Differences in the prominence of motor, cognitive, and psychiatric symptoms of Huntington’s disease among individuals can be attributed to differences in gray and white matter structural alterations, according to a neuroimaging study of 43 Huntington’s disease gene carriers conducted by Clara Garcia-Gorro, PhD, of the Bellvitge Institute for Biomedical Research and Bellvitge Hospital, Barcelona, and colleagues.
Their work detected a common neurobiological basis for the carriers’ cognitive and motor symptoms in patterns of reductions in gray matter, cortical thickness, and white matter integrity in cognitive and motor networks. They also found that depressive symptoms were associated with imaging findings primarily characterized by reduced cortical thickness in limbic and paralimbic regions.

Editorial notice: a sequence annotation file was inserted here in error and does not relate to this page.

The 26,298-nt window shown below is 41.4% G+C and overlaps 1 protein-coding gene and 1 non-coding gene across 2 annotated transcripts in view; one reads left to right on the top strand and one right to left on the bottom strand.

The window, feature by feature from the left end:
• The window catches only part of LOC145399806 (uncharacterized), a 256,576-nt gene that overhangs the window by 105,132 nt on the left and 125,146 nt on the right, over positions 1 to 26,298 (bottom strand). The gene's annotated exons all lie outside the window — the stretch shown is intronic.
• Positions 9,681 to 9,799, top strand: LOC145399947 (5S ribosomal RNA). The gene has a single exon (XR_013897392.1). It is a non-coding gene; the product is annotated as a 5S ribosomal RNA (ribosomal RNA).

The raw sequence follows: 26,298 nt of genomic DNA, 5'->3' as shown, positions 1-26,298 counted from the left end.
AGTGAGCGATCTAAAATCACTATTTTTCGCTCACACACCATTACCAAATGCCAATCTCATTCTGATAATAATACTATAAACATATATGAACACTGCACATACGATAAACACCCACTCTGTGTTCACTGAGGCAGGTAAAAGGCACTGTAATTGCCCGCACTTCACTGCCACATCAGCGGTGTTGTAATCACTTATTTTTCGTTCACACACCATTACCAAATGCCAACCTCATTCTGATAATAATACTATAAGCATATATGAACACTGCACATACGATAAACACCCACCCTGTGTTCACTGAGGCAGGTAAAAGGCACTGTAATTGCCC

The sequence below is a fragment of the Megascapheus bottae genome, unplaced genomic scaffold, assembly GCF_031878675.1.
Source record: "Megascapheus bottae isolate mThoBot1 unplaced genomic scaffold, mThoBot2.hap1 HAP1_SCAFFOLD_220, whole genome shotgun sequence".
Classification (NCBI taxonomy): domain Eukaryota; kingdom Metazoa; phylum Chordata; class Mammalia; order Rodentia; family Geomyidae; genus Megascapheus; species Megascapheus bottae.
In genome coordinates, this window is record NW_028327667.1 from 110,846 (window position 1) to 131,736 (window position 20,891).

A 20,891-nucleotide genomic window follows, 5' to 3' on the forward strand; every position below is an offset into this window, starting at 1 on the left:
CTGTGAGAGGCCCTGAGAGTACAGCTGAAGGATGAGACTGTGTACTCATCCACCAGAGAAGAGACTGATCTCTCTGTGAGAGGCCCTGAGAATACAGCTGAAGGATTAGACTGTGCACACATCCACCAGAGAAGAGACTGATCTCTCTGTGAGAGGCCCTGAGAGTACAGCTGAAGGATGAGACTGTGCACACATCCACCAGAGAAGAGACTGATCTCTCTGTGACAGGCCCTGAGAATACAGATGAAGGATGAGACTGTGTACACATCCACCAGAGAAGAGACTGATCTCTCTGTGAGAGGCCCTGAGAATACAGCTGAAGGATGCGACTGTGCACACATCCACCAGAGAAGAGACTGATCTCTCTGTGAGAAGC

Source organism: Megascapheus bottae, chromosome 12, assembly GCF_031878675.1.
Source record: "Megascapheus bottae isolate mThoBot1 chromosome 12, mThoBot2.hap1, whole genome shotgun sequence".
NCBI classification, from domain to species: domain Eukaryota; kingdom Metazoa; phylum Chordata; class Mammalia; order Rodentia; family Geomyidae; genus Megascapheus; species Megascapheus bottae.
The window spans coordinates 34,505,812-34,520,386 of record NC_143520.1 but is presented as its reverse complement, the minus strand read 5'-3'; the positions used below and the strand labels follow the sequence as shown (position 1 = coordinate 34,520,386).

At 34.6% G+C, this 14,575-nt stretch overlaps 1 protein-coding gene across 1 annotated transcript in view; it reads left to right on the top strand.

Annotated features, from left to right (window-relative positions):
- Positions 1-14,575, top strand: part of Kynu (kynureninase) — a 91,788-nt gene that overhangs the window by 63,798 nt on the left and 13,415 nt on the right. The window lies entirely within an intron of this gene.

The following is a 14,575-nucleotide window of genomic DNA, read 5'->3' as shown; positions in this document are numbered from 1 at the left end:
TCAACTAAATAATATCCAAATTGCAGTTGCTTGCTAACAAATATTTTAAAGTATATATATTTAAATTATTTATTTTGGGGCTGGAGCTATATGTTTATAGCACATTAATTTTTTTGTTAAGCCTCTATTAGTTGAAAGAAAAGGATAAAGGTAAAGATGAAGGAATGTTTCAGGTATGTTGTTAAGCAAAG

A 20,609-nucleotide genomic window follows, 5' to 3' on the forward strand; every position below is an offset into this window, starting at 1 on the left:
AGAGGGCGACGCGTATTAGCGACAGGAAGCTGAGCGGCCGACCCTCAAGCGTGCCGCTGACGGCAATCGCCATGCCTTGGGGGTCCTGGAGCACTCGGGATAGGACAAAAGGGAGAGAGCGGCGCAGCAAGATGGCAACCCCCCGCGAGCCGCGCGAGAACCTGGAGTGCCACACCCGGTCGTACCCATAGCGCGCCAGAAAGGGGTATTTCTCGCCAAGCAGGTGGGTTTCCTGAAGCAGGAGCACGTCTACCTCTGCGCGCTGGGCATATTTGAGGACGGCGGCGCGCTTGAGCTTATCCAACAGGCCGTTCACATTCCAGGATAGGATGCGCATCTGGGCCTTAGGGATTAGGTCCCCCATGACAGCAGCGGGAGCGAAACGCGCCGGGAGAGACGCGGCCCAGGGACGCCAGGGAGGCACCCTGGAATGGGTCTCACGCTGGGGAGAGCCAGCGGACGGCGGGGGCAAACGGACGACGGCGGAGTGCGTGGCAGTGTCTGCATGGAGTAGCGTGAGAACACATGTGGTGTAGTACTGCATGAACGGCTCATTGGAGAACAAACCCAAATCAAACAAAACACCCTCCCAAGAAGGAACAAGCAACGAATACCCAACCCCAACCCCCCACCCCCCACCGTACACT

“These results are relevant in the context of clinical trials, since they could be used to define specific biomarkers for each symptom profile, even before clinical signs appear. Having more homogeneous groups would potentially increase the likelihood of detecting successful interventions and help to find individualized treatments that target specific cognitive, motor, and psychiatric disturbances,” the authors concluded.
SOURCE: Garcia-Gorro C et al. Neuroimage Clin. 2019 Jun 15. doi: 10.1016/j.nicl.2019.101900.